Feeds

US bank staff 'sold customer details'

Data theft apology sent to thousands

  • alert
  • submit to reddit

High performance access to file storage

The sale of sensitive banking details to an allegedly bent debt collection agency has triggered warning letters to more than 100,000 US consumers. Bank of America has told about 60,000 customers and Wachovia a further 48,000 that their financial records have been breached. Both banks have offered affected customers free credit monitoring services for a year.

"We are trying to communicate with our customers as promptly as possible," Bank of America spokeswoman Alex Liftman told AP. "So far, we have no evidence that any of our customer information has been used for account fraud or identity theft."

The alleged plot to swipe the banking records of thousands emerged last month after police in Hackensack New Jersey, charged nine people, including seven bank workers, over the scam. The arrests followed a February raid on the home of Orazio Lembo Jr, 35, which recovered 13 computers containing the banking details of customers Bank of America and Wachovia along with clients of Commerce Bank and PNC Bank of Pittsburgh.

Investigators allege Lembo sold bank account details and employment information to collection agencies and law firms through his firm DRL Associates. The information was supplied by corrupt bank workers who were paid $10 a pop for their trouble. Reuters reports that a further two arrests in the case are likely.

The case is the latest in a growing list of security breaches involving personal data to affect companies including ChoicePoint and Reed Elsevier's LexisNexis division over recent months. Agents investigating the security breach at data broker LexisNexis searched the houses of 10 suspects last weekend, Reuters reports. No charges were made immediately following the raids in California, Minnesota and North Carolina by federal agents investigating the March 2005 case. ®

Related stories

Big company, crap security
ID theft is inescapable
LexisNexis data breach far worse than reported
It's official: ChoicePoint, LexisNexis rooted many times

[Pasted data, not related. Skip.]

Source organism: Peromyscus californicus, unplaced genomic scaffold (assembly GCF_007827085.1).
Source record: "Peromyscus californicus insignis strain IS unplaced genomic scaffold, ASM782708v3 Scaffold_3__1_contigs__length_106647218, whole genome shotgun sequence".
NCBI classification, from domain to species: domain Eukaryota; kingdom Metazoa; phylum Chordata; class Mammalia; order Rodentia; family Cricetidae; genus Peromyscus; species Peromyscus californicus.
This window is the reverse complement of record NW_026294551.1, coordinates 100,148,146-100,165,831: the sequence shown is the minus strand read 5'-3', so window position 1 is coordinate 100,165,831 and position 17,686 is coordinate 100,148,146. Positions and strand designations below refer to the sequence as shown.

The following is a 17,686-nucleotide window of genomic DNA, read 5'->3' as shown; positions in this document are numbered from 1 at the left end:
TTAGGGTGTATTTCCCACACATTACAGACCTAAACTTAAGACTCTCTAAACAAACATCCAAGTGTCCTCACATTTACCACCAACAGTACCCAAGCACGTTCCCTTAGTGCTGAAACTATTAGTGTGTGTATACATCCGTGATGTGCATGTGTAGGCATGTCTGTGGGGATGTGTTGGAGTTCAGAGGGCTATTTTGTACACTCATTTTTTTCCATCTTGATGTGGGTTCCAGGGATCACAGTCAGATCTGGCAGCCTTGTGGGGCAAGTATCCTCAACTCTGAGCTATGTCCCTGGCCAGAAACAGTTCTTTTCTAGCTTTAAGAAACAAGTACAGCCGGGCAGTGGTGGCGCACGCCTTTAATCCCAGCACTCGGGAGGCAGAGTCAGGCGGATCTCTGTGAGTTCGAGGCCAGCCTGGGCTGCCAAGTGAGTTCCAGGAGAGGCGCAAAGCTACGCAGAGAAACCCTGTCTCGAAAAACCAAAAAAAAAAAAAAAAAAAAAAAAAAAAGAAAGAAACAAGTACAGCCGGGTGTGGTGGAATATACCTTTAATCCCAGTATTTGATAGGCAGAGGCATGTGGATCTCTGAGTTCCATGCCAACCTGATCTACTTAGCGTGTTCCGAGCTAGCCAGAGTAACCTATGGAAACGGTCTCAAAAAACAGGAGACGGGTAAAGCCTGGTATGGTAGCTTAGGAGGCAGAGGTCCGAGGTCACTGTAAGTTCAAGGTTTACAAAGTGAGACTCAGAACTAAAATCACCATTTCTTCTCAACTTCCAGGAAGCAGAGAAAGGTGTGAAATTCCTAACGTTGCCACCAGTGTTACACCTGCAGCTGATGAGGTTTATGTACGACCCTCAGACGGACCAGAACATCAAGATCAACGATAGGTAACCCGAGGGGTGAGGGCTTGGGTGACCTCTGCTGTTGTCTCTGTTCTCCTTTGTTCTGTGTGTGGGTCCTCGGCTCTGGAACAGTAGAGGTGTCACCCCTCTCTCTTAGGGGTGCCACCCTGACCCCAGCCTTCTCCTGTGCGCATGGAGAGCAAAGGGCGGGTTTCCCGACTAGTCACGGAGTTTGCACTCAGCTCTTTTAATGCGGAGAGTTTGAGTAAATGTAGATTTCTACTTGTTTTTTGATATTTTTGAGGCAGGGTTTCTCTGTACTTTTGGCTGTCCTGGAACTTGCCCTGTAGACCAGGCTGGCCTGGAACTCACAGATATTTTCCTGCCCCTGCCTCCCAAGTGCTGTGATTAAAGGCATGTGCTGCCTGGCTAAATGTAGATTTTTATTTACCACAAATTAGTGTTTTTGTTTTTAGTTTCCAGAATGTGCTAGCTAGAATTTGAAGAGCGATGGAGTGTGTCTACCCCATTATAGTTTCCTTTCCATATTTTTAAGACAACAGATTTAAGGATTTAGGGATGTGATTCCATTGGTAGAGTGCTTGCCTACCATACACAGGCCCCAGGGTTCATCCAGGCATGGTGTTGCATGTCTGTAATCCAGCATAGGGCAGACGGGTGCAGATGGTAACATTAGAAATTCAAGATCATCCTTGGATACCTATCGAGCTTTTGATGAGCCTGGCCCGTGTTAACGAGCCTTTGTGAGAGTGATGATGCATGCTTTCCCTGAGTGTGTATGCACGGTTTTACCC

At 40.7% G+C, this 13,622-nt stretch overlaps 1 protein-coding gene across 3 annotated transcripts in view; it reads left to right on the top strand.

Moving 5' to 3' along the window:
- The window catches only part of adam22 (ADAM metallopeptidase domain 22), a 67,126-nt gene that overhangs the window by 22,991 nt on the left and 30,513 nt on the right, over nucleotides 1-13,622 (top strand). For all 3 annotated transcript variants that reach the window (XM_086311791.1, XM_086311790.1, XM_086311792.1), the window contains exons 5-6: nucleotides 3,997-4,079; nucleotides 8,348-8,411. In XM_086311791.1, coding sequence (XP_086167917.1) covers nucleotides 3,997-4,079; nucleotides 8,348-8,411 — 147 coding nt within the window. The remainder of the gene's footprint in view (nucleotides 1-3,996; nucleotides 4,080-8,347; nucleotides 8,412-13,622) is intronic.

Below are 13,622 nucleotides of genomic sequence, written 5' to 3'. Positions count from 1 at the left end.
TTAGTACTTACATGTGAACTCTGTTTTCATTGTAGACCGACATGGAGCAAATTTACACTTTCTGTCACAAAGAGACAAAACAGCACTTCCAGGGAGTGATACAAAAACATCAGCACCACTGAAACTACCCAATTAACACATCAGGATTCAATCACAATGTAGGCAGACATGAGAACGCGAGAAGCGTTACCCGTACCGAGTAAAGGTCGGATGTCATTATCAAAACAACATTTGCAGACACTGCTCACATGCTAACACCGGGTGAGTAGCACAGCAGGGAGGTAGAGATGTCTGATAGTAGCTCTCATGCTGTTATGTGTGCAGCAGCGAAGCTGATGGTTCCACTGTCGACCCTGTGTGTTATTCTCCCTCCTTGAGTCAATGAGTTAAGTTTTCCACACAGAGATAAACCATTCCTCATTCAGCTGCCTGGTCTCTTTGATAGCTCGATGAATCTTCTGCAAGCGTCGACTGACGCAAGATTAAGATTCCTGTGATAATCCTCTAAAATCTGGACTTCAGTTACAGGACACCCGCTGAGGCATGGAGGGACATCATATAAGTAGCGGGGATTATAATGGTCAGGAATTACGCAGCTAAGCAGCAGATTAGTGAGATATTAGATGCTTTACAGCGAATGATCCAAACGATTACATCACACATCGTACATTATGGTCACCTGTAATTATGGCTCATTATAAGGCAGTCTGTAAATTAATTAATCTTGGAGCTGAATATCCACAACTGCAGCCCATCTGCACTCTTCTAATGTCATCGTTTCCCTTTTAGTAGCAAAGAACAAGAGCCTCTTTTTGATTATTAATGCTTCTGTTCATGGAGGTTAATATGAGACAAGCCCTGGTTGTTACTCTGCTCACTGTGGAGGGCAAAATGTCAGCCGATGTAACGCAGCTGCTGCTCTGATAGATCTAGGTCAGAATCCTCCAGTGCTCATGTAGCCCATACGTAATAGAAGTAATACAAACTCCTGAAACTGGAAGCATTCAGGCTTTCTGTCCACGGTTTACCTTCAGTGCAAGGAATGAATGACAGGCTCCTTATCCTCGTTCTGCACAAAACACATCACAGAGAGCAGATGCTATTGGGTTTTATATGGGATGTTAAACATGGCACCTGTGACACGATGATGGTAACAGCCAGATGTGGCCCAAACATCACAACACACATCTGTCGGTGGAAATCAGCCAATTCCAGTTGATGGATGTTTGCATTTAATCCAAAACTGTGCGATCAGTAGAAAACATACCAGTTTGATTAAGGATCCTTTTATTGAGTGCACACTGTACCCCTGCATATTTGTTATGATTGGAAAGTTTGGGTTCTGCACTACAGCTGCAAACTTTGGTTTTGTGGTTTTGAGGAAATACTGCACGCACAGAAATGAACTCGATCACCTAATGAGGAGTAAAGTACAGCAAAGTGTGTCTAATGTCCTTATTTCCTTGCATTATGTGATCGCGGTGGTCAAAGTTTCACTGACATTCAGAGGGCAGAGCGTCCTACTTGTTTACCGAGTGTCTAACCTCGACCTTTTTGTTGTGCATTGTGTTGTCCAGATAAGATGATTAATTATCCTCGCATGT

Right of Reply: LexisNexis
Database misuse: who watches the watchers?

High performance access to file storage

More from The Register

next story
Obama allows NSA to exploit 0-days: report
If the spooks say they need it, they get it
Parent gabfest Mumsnet hit by SSL bug: My heart bleeds, grins hacker
Natter-board tells middle-class Britain to purée its passwords
Web data BLEEDOUT: Users to feel the pain as Heartbleed bug revealed
Vendors and ISPs have work to do updating firmware - if it's possible to fix this
OpenSSL Heartbleed: Bloody nose for open-source bleeding hearts
Bloke behind the cockup says not enough people are helping crucial crypto project
One year on: diplomatic fail as Chinese APT gangs get back to work
Mandiant says past 12 months shows Beijing won't call off its hackers
Call of Duty 'fragged using OpenSSL's Heartbleed exploit'
So it begins ... or maybe not, says one analyst
Experian subsidiary faces MEGA-PROBE for 'selling consumer data to fraudster'
US attorneys general roll up sleeves, snap on gloves
Oz bank in comedy Heartbleed blog FAIL
Bank: 'We are now safely patched.' Customers: 'You were using OpenSSL?'
prev story

Whitepapers

Mainstay ROI - Does application security pay?
In this whitepaper learn how you and your enterprise might benefit from better software security.
Five 3D headsets to be won!
We were so impressed by the Durovis Dive headset we’ve asked the company to give some away to Reg readers.
3 Big data security analytics techniques
Applying these Big Data security analytics techniques can help you make your business safer by detecting attacks early, before significant damage is done.
The benefits of software based PBX
Why you should break free from your proprietary PBX and how to leverage your existing server hardware.
Mobile application security study
Download this report to see the alarming realities regarding the sheer number of applications vulnerable to attack, as well as the most common and easily addressable vulnerability errors.